Widening fiscal deficit, gloomy economic outlook, and sluggish gross domestic product (GDP) growth left no choice with the central government, other than to increase tax burden on the common man.
However, this new alternative will clear the road for the implementation of the most awaiting Goods and Services Tax (GST) regime and hopefully increased Central Government revenue will tempt the states who are opposing GST on narrow political grounds to fall in line.
The proposal has already been sent to the cabinet for discussion. Sources close to the finance ministry have said that budget may unveil a 'negative list' of services, including the only services which will not be subject to service tax, while the rest will fall under the jurisdiction.
The government plans to define service as "anything that does not constitute the supply of goods, money or immovable property." Therefore, every transaction other than the sale of goods or money will be treated a service.
Currently, only 107 specified services fall under the tax bracket and the rest are kept outside the ambit of service tax. With passing of the proposal this budget, all the services which will be consumed by the customers come under the existing rate of 10.3 percent.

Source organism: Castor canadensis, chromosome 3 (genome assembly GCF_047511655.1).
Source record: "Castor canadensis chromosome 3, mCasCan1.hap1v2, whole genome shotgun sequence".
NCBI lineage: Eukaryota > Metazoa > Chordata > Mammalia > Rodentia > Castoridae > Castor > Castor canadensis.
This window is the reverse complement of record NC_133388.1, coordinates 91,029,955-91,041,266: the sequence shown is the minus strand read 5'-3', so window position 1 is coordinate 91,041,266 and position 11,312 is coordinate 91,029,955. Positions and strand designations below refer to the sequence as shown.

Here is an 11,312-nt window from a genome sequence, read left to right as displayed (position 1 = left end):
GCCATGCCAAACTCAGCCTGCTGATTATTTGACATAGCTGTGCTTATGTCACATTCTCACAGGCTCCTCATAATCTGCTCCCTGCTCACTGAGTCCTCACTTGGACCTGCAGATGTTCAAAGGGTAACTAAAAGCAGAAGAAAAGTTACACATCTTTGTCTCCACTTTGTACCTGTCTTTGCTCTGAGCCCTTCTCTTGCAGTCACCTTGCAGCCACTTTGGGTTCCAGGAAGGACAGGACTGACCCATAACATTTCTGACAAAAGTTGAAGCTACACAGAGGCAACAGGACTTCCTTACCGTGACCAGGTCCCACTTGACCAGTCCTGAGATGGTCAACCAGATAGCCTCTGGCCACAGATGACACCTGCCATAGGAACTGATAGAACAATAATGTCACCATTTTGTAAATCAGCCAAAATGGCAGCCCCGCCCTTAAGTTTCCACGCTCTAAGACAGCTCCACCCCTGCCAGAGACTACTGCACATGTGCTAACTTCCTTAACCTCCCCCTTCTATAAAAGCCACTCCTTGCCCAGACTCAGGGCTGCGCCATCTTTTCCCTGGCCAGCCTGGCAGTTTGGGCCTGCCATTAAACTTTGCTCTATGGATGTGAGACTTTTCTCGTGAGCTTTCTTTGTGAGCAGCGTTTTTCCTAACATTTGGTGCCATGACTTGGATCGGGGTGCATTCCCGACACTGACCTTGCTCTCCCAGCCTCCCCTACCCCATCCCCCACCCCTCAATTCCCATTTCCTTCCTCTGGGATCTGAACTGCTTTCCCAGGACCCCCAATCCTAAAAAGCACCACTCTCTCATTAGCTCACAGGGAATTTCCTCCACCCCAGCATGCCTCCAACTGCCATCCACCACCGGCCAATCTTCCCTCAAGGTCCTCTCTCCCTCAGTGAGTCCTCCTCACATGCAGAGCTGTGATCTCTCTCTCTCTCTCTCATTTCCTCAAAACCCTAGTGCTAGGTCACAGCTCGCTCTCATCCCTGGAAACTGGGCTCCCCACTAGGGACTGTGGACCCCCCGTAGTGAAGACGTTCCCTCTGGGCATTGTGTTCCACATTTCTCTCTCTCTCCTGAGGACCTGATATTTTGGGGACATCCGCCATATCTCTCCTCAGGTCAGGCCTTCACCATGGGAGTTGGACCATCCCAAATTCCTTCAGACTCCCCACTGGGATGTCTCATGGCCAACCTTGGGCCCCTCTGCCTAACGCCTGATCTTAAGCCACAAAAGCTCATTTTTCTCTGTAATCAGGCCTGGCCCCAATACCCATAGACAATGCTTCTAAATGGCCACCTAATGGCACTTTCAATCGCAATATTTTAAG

The new service tax regime is expected to generate around Rs 20,000 crore of additional revenue for the government, aiding in reducing the fiscal deficit.
Apart from India, this tax regime is already prevent in most part of the world including Europe, UK, countries in South America, Canada, New Zealand, Singapore, and many more.
As union budget is just two days away, let's see up to what extent government bring shift in the tax regime and how aam admi accept it!